DNA Without Warrant: Decoding Privacy, Probable Cause and Personhood
50 Pages Posted: 30 May 2015
Date Written: 2015
An arrest is not a medical procedure and probable cause is not consent, and yet for purposes of genetic sampling they have become so. The Constitution considers people to be information containers with rights. And for the most part, the confiscation of a person's genome in the stationhouse is a search. But the Supreme Court seems to parse constitutional privacy between data that originates from within (biologics) and data stored without (technology). Relying on the history of identification metrics, the necessity of stationhouse identification and the rationale of custodial control, the Court has lowered the threshold of biological privacy at arrest. In contrast to the low esteem in which privacy interests in the human genome seem to be held, there is a societal, even global, consensus building over the protection of privacy in digital data, such as the right to be forgotten. Today, the right to privacy in ourselves and in our machines are at loggerheads due in large part to the Supreme Court's perceptions of privacy, probable cause and personhood.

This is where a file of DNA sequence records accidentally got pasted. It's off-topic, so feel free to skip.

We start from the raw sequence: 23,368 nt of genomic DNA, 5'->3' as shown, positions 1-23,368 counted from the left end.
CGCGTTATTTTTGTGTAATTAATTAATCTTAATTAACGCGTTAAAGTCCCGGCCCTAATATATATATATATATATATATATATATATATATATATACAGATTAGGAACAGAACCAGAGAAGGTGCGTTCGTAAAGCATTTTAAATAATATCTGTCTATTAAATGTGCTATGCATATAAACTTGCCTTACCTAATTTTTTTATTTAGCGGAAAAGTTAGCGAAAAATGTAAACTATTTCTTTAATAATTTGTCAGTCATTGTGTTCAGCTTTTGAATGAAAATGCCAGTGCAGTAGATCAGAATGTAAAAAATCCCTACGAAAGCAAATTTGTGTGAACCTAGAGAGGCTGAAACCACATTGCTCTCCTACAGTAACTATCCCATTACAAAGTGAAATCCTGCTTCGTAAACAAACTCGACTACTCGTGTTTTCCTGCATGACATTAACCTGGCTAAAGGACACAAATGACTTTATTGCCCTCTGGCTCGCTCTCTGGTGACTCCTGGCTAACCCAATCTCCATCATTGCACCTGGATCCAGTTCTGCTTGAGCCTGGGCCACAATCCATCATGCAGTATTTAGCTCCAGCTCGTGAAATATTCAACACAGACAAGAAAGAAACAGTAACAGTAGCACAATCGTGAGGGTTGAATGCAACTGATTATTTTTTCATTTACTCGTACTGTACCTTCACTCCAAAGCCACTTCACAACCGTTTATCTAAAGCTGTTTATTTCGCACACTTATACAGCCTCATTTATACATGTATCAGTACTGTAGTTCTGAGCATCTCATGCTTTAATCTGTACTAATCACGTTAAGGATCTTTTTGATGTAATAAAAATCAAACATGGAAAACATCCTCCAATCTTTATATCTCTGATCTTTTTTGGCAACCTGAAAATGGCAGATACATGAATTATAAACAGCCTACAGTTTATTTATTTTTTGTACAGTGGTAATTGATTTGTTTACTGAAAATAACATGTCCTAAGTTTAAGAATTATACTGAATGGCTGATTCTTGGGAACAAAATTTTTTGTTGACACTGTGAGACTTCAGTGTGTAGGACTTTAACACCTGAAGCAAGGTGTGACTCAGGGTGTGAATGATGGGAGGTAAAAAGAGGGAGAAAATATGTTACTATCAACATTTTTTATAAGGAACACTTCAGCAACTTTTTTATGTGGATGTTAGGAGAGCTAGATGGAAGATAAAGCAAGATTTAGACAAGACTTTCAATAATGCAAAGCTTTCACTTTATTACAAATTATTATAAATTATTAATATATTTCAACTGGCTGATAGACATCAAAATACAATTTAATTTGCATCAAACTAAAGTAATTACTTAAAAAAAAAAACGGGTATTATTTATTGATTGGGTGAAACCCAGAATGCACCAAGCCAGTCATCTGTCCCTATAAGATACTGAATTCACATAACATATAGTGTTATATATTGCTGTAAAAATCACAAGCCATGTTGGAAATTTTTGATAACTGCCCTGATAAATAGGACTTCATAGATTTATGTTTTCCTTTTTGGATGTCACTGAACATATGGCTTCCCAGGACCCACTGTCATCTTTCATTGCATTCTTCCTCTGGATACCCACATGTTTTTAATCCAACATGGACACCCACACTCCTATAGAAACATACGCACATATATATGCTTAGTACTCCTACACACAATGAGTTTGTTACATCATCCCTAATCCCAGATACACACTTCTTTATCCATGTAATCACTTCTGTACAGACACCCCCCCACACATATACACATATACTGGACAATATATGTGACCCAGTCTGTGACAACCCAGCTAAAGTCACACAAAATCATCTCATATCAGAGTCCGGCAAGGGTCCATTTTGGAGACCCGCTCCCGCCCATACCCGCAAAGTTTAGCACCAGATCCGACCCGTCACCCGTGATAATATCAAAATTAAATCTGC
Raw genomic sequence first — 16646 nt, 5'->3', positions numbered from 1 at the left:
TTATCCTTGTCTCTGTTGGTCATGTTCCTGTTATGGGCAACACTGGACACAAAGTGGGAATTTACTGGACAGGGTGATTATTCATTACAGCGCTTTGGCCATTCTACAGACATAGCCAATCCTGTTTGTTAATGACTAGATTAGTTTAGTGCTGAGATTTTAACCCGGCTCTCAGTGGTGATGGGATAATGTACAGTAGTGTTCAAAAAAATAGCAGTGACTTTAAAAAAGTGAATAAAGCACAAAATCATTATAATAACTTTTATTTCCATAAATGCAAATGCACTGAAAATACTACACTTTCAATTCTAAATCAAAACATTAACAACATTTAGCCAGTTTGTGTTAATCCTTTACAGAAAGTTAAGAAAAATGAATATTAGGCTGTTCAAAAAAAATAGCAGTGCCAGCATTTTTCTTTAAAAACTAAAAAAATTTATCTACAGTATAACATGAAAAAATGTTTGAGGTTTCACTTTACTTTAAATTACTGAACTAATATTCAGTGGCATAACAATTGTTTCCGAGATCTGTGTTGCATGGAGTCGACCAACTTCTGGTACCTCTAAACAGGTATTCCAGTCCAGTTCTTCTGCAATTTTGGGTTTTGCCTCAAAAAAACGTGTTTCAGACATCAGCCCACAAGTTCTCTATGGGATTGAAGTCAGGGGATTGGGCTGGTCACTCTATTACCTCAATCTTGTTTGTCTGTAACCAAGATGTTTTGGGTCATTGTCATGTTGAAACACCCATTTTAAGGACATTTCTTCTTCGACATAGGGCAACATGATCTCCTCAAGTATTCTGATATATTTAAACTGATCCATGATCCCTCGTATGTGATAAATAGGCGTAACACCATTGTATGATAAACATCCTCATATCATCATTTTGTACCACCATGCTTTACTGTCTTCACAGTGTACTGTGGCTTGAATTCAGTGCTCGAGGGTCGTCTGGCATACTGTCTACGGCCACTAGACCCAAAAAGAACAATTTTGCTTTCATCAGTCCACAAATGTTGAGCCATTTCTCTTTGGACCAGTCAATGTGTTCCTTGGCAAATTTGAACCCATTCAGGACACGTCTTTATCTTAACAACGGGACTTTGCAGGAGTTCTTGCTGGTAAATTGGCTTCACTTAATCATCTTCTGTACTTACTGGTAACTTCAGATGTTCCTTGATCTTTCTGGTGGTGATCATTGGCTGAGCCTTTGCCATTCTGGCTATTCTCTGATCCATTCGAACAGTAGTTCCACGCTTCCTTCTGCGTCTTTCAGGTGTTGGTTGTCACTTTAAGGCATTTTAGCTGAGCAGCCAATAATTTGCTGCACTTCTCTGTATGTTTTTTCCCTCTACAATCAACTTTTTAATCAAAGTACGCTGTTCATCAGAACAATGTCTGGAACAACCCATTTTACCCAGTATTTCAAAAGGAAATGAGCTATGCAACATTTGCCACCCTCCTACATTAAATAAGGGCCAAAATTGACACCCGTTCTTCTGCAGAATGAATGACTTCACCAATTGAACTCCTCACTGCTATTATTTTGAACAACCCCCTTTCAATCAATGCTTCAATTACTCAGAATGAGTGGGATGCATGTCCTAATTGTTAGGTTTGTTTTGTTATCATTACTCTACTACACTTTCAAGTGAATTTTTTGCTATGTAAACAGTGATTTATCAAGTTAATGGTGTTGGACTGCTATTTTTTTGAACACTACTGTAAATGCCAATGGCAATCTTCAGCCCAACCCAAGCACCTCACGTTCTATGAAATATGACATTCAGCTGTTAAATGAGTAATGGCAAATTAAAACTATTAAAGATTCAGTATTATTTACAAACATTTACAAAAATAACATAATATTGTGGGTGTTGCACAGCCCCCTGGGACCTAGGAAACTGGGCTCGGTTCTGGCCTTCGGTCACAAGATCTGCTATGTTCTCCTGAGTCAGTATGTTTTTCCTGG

In Part I, this article explores the challenges to privacy, personhood and probable cause raised by DNA collection as identification sanctioned in Maryland v. King. Part II considers the presumed infallibility of DNA testing that undergirds the Supreme Court's embracement of genetic identification. Lastly, in Part III, this article will try to decipher the Court's Fourth Amendment logic in denying privacy to the information in human cells but embracing them in cell phones in Riley v. California.
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